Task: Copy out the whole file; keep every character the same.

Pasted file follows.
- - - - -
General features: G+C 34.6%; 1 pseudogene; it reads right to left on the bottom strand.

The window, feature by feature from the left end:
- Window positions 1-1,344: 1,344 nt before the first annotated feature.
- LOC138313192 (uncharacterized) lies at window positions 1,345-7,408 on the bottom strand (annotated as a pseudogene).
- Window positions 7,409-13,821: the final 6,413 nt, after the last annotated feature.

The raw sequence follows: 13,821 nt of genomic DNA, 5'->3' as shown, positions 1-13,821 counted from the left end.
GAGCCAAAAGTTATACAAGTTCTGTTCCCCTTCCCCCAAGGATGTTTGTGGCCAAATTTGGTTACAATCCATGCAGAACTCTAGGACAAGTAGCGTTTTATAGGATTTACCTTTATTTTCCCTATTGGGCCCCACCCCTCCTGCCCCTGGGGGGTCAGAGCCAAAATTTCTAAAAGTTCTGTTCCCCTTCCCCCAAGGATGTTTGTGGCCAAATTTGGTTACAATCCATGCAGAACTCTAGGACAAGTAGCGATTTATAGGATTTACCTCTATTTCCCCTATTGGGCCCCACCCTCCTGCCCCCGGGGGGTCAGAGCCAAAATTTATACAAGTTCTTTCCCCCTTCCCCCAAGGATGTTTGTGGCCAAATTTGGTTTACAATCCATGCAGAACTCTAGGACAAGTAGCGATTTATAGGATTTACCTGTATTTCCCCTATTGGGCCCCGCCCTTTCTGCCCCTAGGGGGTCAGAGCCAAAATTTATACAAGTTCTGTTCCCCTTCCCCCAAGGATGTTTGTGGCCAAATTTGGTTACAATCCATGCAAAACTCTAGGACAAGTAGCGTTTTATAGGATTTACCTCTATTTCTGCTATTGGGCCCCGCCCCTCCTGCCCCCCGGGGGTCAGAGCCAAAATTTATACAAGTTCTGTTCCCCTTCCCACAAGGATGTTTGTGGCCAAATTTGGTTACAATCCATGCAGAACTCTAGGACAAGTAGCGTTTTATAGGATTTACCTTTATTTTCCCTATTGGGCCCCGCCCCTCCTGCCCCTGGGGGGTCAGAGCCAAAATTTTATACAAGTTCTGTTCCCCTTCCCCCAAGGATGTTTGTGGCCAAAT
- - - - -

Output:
General features: G+C 34.6%; 1 pseudogene; it reads right to left on the bottom strand.

The window, feature by feature from the left end:
- Window positions 1-1,344: 1,344 nt before the first annotated feature.
- LOC138313192 (uncharacterized) lies at window positions 1,345-7,408 on the bottom strand (annotated as a pseudogene).
- Window positions 7,409-13,821: the final 6,413 nt, after the last annotated feature.

The raw sequence follows: 13,821 nt of genomic DNA, 5'->3' as shown, positions 1-13,821 counted from the left end.
GAGCCAAAAGTTATACAAGTTCTGTTCCCCTTCCCCCAAGGATGTTTGTGGCCAAATTTGGTTACAATCCATGCAGAACTCTAGGACAAGTAGCGTTTTATAGGATTTACCTTTATTTTCCCTATTGGGCCCCACCCCTCCTGCCCCTGGGGGGTCAGAGCCAAAATTTCTAAAAGTTCTGTTCCCCTTCCCCCAAGGATGTTTGTGGCCAAATTTGGTTACAATCCATGCAGAACTCTAGGACAAGTAGCGATTTATAGGATTTACCTCTATTTCCCCTATTGGGCCCCACCCTCCTGCCCCCGGGGGGTCAGAGCCAAAATTTATACAAGTTCTTTCCCCCTTCCCCCAAGGATGTTTGTGGCCAAATTTGGTTTACAATCCATGCAGAACTCTAGGACAAGTAGCGATTTATAGGATTTACCTGTATTTCCCCTATTGGGCCCCGCCCTTTCTGCCCCTAGGGGGTCAGAGCCAAAATTTATACAAGTTCTGTTCCCCTTCCCCCAAGGATGTTTGTGGCCAAATTTGGTTACAATCCATGCAAAACTCTAGGACAAGTAGCGTTTTATAGGATTTACCTCTATTTCTGCTATTGGGCCCCGCCCCTCCTGCCCCCCGGGGGTCAGAGCCAAAATTTATACAAGTTCTGTTCCCCTTCCCACAAGGATGTTTGTGGCCAAATTTGGTTACAATCCATGCAGAACTCTAGGACAAGTAGCGTTTTATAGGATTTACCTTTATTTTCCCTATTGGGCCCCGCCCCTCCTGCCCCTGGGGGGTCAGAGCCAAAATTTTATACAAGTTCTGTTCCCCTTCCCCCAAGGATGTTTGTGGCCAAAT